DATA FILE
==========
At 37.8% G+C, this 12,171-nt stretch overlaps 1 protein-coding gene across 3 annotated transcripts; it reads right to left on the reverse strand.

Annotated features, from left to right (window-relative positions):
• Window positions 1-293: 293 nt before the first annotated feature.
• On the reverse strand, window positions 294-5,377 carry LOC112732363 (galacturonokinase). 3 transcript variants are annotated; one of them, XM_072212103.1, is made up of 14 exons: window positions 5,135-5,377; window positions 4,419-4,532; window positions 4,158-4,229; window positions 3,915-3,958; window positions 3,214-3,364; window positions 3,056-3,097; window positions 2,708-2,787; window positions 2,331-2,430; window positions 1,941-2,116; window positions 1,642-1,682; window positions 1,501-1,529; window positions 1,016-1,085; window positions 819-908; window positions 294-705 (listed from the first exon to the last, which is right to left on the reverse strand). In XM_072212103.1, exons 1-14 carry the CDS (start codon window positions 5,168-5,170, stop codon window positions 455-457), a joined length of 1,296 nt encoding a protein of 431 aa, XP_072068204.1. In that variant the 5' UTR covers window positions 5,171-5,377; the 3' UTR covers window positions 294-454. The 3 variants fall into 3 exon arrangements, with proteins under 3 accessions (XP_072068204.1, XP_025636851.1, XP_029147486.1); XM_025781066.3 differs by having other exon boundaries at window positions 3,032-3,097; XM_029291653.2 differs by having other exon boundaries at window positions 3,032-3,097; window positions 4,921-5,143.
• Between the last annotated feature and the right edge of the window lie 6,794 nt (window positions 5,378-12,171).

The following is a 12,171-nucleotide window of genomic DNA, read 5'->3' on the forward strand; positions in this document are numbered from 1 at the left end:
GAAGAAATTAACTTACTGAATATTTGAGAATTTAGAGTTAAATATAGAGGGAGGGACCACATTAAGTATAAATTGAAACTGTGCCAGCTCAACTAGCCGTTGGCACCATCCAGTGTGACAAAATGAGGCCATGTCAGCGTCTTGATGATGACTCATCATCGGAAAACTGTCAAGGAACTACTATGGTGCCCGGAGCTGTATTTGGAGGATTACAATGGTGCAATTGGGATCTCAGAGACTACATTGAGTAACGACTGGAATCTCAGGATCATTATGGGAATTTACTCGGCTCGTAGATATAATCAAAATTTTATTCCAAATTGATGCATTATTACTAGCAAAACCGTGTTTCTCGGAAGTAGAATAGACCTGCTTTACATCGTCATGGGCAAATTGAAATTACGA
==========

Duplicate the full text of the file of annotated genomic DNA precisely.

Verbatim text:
At 37.8% G+C, this 12,171-nt stretch overlaps 1 protein-coding gene across 3 annotated transcripts; it reads right to left on the reverse strand.

Annotated features, from left to right (window-relative positions):
• Window positions 1-293: 293 nt before the first annotated feature.
• On the reverse strand, window positions 294-5,377 carry LOC112732363 (galacturonokinase). 3 transcript variants are annotated; one of them, XM_072212103.1, is made up of 14 exons: window positions 5,135-5,377; window positions 4,419-4,532; window positions 4,158-4,229; window positions 3,915-3,958; window positions 3,214-3,364; window positions 3,056-3,097; window positions 2,708-2,787; window positions 2,331-2,430; window positions 1,941-2,116; window positions 1,642-1,682; window positions 1,501-1,529; window positions 1,016-1,085; window positions 819-908; window positions 294-705 (listed from the first exon to the last, which is right to left on the reverse strand). In XM_072212103.1, exons 1-14 carry the CDS (start codon window positions 5,168-5,170, stop codon window positions 455-457), a joined length of 1,296 nt encoding a protein of 431 aa, XP_072068204.1. In that variant the 5' UTR covers window positions 5,171-5,377; the 3' UTR covers window positions 294-454. The 3 variants fall into 3 exon arrangements, with proteins under 3 accessions (XP_072068204.1, XP_025636851.1, XP_029147486.1); XM_025781066.3 differs by having other exon boundaries at window positions 3,032-3,097; XM_029291653.2 differs by having other exon boundaries at window positions 3,032-3,097; window positions 4,921-5,143.
• Between the last annotated feature and the right edge of the window lie 6,794 nt (window positions 5,378-12,171).

The following is a 12,171-nucleotide window of genomic DNA, read 5'->3' on the forward strand; positions in this document are numbered from 1 at the left end:
GAAGAAATTAACTTACTGAATATTTGAGAATTTAGAGTTAAATATAGAGGGAGGGACCACATTAAGTATAAATTGAAACTGTGCCAGCTCAACTAGCCGTTGGCACCATCCAGTGTGACAAAATGAGGCCATGTCAGCGTCTTGATGATGACTCATCATCGGAAAACTGTCAAGGAACTACTATGGTGCCCGGAGCTGTATTTGGAGGATTACAATGGTGCAATTGGGATCTCAGAGACTACATTGAGTAACGACTGGAATCTCAGGATCATTATGGGAATTTACTCGGCTCGTAGATATAATCAAAATTTTATTCCAAATTGATGCATTATTACTAGCAAAACCGTGTTTCTCGGAAGTAGAATAGACCTGCTTTACATCGTCATGGGCAAATTGAAATTACGA